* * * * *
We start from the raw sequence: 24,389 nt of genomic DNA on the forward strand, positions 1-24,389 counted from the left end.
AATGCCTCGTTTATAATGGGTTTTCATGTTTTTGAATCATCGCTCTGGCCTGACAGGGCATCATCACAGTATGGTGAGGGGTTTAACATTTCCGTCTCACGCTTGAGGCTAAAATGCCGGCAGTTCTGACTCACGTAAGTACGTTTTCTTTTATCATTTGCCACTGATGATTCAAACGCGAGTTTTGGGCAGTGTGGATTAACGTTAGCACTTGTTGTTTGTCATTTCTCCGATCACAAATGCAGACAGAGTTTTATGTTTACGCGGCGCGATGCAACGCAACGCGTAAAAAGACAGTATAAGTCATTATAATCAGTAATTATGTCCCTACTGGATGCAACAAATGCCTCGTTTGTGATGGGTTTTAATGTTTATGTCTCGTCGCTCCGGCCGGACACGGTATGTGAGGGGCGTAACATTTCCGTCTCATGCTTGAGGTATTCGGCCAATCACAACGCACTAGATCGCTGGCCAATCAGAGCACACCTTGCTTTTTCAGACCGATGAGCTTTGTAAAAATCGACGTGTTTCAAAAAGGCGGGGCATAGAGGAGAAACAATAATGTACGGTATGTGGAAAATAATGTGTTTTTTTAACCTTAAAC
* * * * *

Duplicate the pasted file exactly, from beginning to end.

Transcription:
We start from the raw sequence: 24,389 nt of genomic DNA on the forward strand, positions 1-24,389 counted from the left end.
AATGCCTCGTTTATAATGGGTTTTCATGTTTTTGAATCATCGCTCTGGCCTGACAGGGCATCATCACAGTATGGTGAGGGGTTTAACATTTCCGTCTCACGCTTGAGGCTAAAATGCCGGCAGTTCTGACTCACGTAAGTACGTTTTCTTTTATCATTTGCCACTGATGATTCAAACGCGAGTTTTGGGCAGTGTGGATTAACGTTAGCACTTGTTGTTTGTCATTTCTCCGATCACAAATGCAGACAGAGTTTTATGTTTACGCGGCGCGATGCAACGCAACGCGTAAAAAGACAGTATAAGTCATTATAATCAGTAATTATGTCCCTACTGGATGCAACAAATGCCTCGTTTGTGATGGGTTTTAATGTTTATGTCTCGTCGCTCCGGCCGGACACGGTATGTGAGGGGCGTAACATTTCCGTCTCATGCTTGAGGTATTCGGCCAATCACAACGCACTAGATCGCTGGCCAATCAGAGCACACCTTGCTTTTTCAGACCGATGAGCTTTGTAAAAATCGACGTGTTTCAAAAAGGCGGGGCATAGAGGAGAAACAATAATGTACGGTATGTGGAAAATAATGTGTTTTTTTAACCTTAAAC